Zone’s Principal Solution Architect, Adam Jackson, explains how the metaverse will radically change content creation forever.
The metaverse is on everyone’s lips of late and there are many questions: What does it mean? Will this change how we interact? What is the best way to leverage this technology?
While these questions are still being explored, there is one thing we can infer: digital content. Right now, we are in the first stage of the creator economy. Companies like Google do not create content; they create platforms or tools of production and allow others to create the content for them. With the birth of the metaverse, this is likely to become exponentially bigger.
Digital content at scale
At the moment, there are specific types of content — generally videos, images and music. With the metaverse, everything from houses to cars and clothing will be required, digitally. That content may need to be interactive, animated, or available in different styles depending on mood or time of day.
We are also in the age of the digital self-image. People affiliate themselves with online groups and have PFP (Profile Pictures) selling for thousands in the NFT (Non-Fungible Tokens) space, where people proudly display their images as a reflection of themselves. These have become virtual status symbols and whilst this may not be important to everyone in the same manner, it shows unique content that allows an individual to express themselves or communicate will be in high demand. The NFT space is an area to monitor, as it’s likely an early test bed of what can be successful in what comes next (but that is a topic for another day).
If we take a moment to think about the scale of digital content that will be required while factoring in the demand from the consumer for uniqueness — it’s staggering. There are not enough artists, designers, or production houses in the world to cope with such demand.
This is where AI comes in
In recent years, AI and machine learning in the art space has been making massive strides, with almost weekly developments. For a background read on the recent history of AI art, I would recommend checking Artnome’s ‘Why Love Generative Art’ article, but the below diagram gives a rough overview of the developments:
As you can see, the evolution has been one about quality and control; this has progressed even further with the most recent development DALL-E2, which is a new AI system that can create realistic images and art from a description in natural language. We have only discussed visual art, but similar progress is being made in the audio space (see this article on current developments on Water & Music).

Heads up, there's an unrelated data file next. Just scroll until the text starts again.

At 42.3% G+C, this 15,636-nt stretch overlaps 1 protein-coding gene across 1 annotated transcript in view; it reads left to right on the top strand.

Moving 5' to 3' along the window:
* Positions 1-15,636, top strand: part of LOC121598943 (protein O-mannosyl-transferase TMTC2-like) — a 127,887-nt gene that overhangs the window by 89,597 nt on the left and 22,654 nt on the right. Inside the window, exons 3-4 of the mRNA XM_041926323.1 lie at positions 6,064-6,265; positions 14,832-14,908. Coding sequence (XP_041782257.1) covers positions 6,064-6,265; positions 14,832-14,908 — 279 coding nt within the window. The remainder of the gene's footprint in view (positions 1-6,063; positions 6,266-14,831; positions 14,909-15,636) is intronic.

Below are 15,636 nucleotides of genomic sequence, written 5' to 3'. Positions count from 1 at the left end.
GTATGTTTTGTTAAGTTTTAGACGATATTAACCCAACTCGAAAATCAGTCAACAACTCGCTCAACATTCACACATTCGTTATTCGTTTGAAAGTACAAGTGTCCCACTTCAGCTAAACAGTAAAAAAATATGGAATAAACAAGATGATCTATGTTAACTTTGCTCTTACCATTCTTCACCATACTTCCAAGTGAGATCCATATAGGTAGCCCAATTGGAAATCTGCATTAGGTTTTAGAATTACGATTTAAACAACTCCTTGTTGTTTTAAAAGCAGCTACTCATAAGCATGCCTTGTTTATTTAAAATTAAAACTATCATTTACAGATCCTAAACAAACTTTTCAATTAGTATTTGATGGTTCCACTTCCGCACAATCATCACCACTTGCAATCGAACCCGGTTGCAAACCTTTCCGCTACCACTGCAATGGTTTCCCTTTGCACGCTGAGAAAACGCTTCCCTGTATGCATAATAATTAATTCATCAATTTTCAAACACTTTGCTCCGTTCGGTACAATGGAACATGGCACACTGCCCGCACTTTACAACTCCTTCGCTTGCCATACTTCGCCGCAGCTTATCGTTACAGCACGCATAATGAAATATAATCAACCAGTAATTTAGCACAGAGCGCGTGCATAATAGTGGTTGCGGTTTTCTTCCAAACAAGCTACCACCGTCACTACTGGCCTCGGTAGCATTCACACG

In animation, you have tools like Flowframes, which can take your keyframes and produce the tweens (in-between frames) needed to complete the animation. For writers, you can use a tool called GPT3 to write an entire article based on an outline or point it to a source of data and ask it questions in English to get some talking points.
Future role for artists? AI as a tool
Such developments have led to the artists of the world fearing obsoletion. It’s a common worry mentioned in the NFT world; however, I think this comes from a misunderstanding of its potential application. As we established above, the size of the market is going to be so big, I don’t think there will ever be a time where unique content, created by hand, will not be in demand. That being said, we really should be looking at AI as more of an assistant and how hands-on you want to be is up to you. The more hands-on you are, the closer to your vision the art is likely to be.
An animator no longer needs to create every single frame to complete an animation, they create the keyframes and allow AI to fill in the blanks. An artist might need to produce a million unique characters for a game; now you can create the key components of that character, different traits and allow AI to produce the finished items based on your designs. Maybe you have writer’s block and need some prompting to get your ideas started? Describe what you want and receive 10 different initial starting points on which to paint over or use as inspiration, then use this as a template for scaled production, each with small unique details that are context-appropriate.
As this shows you can be as hands-on as you want to be, it’s like making the leap from traditional painting to photoshop, where suddenly a failed paint stroke could be undone in an instant. This should be seen as enhancing human creativity, not replacing it. It’s a tool that is with you as the creative director and by the way, traditional painting still exists.
Those interested in finding out more about the metaverse and NFT realm should follow relevant communities on Twitter and Discord. A good starting point would be to follow Claire Silver and if you want to learn about the tech side of things, Neuralism has a very informative and friendly discord.